One of the goals of the MOSES expedition mCan2018 is to analyze methane concentrations of several lakes along the highway to Tuktoyaktuk. This includes water sampling and atmospheric measurements in and above the lakes. To do that we equipped a 5 m long foldable canoe with our sensors. Given its looks, we baptized the boat “Seegurke” which is the German word for sea cucumber. The targeted lakes are close to the road. Once we selected a proper point to slip the canoe to the water, we carry it from the car to the lake. Then we attach and install a bunch of sensors.
Aboard the RV “Seegurke”
We use a “portable” Cavity Ringdown Spectrometer (CRDS) from Los Gatos to measure methane (CH4) and carbon dioxide (CO2) concentrations in the atmosphere. A laser in the spectrometer measures how gaseous samples absorb light at specific wavelengths and enables us to determine the amount of CH4 and CO2 in the sample with very high precision. It weighs 30 kg including the battery and is the heaviest sensor we drag over the tundra. But it is worth it, because the CRDS measures methane concentration in real time and indicates hot spots of methane releases.
Carrying all this stuff to the shore of the lake gets us really warm, and thus clouds of mosquitoes and black flies are following us. On the lake however, we are rewarded with their absence again. A Garmin GPS helps us to navigate through the lake and records our positions during our mini cruises. To get an idea of the bathymetry of the lake – its underwater depth and topography – we use a hydroacoustic systems with multibeam and singlebeam sensors. The sensors send out acoustic waves that are reflected by the lake bottom. The system measures how long it takes for the sound waves to bounce off the lakebed and return to the receiver – which is then used to determine water depth. Hydroacoustics also help us to spot methane releases in the water column because gas bubbles create strong reflections when hit by an acoustic wave. A sensor frame equipped with methane, nitrate and conductivity, temperature and depth sensors is aboard as well. It is deployed over the side of the canoe to take autonomous measurements in regular intervals. It not only helps to understand the geochemical properties of the lake water, but also acts as a floating anchor to challenge our paddling abilities a bit more.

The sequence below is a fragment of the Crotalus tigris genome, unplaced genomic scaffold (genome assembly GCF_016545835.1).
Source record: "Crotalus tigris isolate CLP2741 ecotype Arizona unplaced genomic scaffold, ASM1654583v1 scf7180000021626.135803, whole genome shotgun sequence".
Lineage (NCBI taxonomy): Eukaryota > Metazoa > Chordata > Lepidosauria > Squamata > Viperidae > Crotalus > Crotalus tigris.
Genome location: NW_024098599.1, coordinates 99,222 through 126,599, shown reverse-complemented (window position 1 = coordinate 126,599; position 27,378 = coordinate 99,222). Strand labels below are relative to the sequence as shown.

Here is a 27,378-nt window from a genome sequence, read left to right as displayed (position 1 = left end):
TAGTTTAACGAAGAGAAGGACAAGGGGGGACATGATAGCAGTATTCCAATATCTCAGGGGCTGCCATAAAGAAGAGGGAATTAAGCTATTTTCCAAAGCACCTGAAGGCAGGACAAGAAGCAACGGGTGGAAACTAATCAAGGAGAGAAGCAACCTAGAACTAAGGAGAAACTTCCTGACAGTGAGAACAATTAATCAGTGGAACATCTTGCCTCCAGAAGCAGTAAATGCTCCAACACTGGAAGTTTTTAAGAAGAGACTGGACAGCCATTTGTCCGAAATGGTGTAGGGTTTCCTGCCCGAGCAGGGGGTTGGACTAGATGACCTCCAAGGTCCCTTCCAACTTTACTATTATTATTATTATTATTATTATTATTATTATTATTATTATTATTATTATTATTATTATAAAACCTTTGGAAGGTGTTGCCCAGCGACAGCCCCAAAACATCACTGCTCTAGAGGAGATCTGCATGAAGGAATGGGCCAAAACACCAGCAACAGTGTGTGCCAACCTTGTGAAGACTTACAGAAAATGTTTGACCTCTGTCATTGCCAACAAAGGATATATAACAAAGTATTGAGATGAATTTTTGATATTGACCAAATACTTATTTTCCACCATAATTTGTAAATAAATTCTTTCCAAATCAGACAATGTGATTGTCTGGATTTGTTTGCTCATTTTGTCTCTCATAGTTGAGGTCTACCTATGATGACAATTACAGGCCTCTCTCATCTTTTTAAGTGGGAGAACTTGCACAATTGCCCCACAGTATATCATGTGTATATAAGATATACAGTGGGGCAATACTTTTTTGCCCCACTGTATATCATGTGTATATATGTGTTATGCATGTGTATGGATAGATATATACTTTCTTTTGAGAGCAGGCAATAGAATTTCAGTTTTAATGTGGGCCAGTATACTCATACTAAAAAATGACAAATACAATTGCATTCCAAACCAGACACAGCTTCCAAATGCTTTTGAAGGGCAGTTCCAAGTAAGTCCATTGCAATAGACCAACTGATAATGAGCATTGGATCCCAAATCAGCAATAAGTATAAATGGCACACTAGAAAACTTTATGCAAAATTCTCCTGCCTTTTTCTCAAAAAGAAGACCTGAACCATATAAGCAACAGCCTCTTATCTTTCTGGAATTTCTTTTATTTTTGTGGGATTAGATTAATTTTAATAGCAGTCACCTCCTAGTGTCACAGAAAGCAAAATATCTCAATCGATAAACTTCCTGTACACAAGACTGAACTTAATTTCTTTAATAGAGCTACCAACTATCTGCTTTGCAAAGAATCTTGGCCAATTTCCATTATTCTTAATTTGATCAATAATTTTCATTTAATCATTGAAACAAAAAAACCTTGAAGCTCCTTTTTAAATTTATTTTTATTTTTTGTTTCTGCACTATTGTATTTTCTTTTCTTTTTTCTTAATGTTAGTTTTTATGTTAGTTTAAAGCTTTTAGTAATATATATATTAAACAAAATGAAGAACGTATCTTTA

Besides running all the electronic equipment, we are also doing the most classical work of ocean researchers: water sampling! We take water samples from different spots and depths in the lake. But we have to be patient with the analysis, since they will be processed when we are back in Germany. After taking about 8-12 two liter bottles of water samples, we are heading back to shore to unload our spoils. Then we dismantle all sensors from the canoe and carry it back to the car again. But the day is not completely over. We still need to prepare the water samples with chemicals in the lab in order to preserve them until the analysis back home.
Contributions from: Münevver Nehir
Edited by: Sina Muster